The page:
This logo does not resemble the Complainant’s logo. Entitled a “test page,” the content describes the Respondent’s business and includes links to its products, further information about its business, photographs (including the standard automotive cheesecake picture), and similar information. On its website at the disputed domain name the Respondent describes its business as follows: “Cad Company is the originator of performance parts for the Cadillac 472/500/425 engine family, and has been in active operation since 1984. We can supply you with every single piece and part you'll ever need to hotrod, upgrade, overhaul, maintain, race and tow with these great motors. (*Well, almost every part).” At the bottom of the page in bold type, same type size as the other text on the page, is “NOTE: Cad Company is not affiliated, in any way shape or form, with Cadillac Division of General Motors.”

The Complainant sent the Respondent, via email, a cease-and-desist letter on October 27, 2011, but received no reply.

5. Parties’ Contentions

A. Complainant: The Complainant contends as follows:

1. The Complainant holds rights in CADILLAC by reason of its many registered trademarks. CADILLAC is the dominant feature of the disputed domain name. Neither the addition of a common English word (and that word one often associated with motor cars) nor the generic top level domain obviates confusion with the Complainant’s marks.

2. The Complainant has never licensed or otherwise authorized the Respondent to use its CADILLAC mark. Neither the Respondent nor its principal has ever been commonly known by “Cadillac” or “Cadillac Performance”. The Respondent’s use of the Complainant’s famous and distinctive mark in connection with its business is not bona fide or legitimate for Policy purposes because it directs Internet users to a business unconnected with the trademark owner. The Complainant asks the Panel to infer that, given the longtime renown of the CADILLAC mark, the Respondent selected the disputed domain name misleadingly to “deceive” Internet viewers into thinking that the Respondent is affiliated with or has been authorized by the Complainant.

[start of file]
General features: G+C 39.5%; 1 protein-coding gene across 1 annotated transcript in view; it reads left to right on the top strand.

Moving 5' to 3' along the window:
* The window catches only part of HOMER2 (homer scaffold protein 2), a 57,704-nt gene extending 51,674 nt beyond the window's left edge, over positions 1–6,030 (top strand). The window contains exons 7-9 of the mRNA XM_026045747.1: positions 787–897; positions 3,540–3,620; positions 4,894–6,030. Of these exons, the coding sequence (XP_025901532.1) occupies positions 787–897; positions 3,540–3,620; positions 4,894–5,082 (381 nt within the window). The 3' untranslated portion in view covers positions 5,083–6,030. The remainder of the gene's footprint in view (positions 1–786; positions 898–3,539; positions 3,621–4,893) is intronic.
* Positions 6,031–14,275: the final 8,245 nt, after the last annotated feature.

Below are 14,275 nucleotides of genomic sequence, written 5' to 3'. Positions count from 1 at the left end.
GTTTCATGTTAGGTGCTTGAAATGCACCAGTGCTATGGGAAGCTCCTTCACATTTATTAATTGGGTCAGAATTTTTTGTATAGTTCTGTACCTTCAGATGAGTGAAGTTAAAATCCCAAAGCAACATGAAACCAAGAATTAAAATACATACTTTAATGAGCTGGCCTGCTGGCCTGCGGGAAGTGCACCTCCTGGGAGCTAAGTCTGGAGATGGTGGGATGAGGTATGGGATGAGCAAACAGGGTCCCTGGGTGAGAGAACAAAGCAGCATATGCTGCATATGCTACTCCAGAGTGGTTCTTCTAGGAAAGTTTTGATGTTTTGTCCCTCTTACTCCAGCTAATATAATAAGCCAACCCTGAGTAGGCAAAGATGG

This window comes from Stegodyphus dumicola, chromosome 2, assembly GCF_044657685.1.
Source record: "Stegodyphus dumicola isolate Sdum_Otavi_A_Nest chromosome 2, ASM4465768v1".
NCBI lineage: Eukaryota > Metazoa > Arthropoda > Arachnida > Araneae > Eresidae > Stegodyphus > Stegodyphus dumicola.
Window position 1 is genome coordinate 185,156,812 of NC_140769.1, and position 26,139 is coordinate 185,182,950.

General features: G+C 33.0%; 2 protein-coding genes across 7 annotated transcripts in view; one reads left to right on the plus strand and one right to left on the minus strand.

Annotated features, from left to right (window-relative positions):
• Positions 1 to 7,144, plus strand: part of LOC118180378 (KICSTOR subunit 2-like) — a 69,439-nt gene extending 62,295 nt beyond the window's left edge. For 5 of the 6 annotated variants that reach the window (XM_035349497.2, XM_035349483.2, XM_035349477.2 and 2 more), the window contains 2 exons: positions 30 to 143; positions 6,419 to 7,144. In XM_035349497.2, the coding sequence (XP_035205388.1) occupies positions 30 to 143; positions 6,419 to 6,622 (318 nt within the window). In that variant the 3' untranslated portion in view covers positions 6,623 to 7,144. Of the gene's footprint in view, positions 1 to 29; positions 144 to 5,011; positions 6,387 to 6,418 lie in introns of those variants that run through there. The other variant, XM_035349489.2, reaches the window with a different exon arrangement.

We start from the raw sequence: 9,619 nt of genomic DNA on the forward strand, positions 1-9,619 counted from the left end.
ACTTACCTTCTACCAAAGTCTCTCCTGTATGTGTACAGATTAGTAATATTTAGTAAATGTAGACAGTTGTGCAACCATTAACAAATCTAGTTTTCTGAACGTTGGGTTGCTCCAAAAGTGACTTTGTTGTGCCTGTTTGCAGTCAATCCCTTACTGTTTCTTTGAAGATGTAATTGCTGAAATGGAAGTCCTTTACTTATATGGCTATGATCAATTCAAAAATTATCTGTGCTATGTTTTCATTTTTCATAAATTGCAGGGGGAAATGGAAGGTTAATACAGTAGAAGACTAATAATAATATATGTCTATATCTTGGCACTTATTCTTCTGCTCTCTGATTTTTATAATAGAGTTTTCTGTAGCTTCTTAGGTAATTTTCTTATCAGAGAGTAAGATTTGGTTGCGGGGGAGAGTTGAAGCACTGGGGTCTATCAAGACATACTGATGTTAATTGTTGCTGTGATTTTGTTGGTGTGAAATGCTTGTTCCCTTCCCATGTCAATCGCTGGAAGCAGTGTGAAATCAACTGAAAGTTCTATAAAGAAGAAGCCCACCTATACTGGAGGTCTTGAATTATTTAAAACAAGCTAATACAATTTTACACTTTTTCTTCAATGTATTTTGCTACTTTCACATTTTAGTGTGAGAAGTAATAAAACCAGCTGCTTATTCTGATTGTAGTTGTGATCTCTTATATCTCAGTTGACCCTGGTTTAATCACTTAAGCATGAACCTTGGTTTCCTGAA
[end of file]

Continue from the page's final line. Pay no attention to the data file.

3. The Respondent registered the disputed domain name long after the Complainant’s mark had become famous, and did so misleadingly to imply sponsorship or association with the Complainant. Such conduct falls within the example of evidence of registration and use in bad faith set out in paragraph 4(b)(iv) of the Policy, as an intentional attempt to attract, for commercial gain, Internet users to its website “by creating a likelihood of confusion with the complainant's mark as to the source, sponsorship, affiliation, or endorsement of your web site or location or of a product or service on [the Respondent’s] web site or location.”

B. Respondent: The Respondent contends as follows:

1. While acknowledging the Complainant’s trademark rights in CADILLAC, the Respondent denies confusing similarity of the disputed domain name with the mark. By adding the word “performance” there is no likelihood of confusion with the Complainant’s mark. Many websites unaffiliated with the Complainant, including one cited in the Complaint, employ the word “Cadillac” with other distinguishing words. “Cadillac” is more than the name of an automobile; the term is used as a geographic name (a city in Michigan and a mountain in Maine, for example), a slang term for illicit drugs, a symbol of quality, among other things. Many businesses have used CADILLAC in domain names without interference by the Complainant; indeed it is common in the automotive industry for entities unaffiliated with manufacturers to use automobile brand names, with distinguishing words, to advertise the products or services they sell. Any marketplace confusion thus appears to be tolerated by the Complainant. Internet users are well aware of this and are not likely to be confused.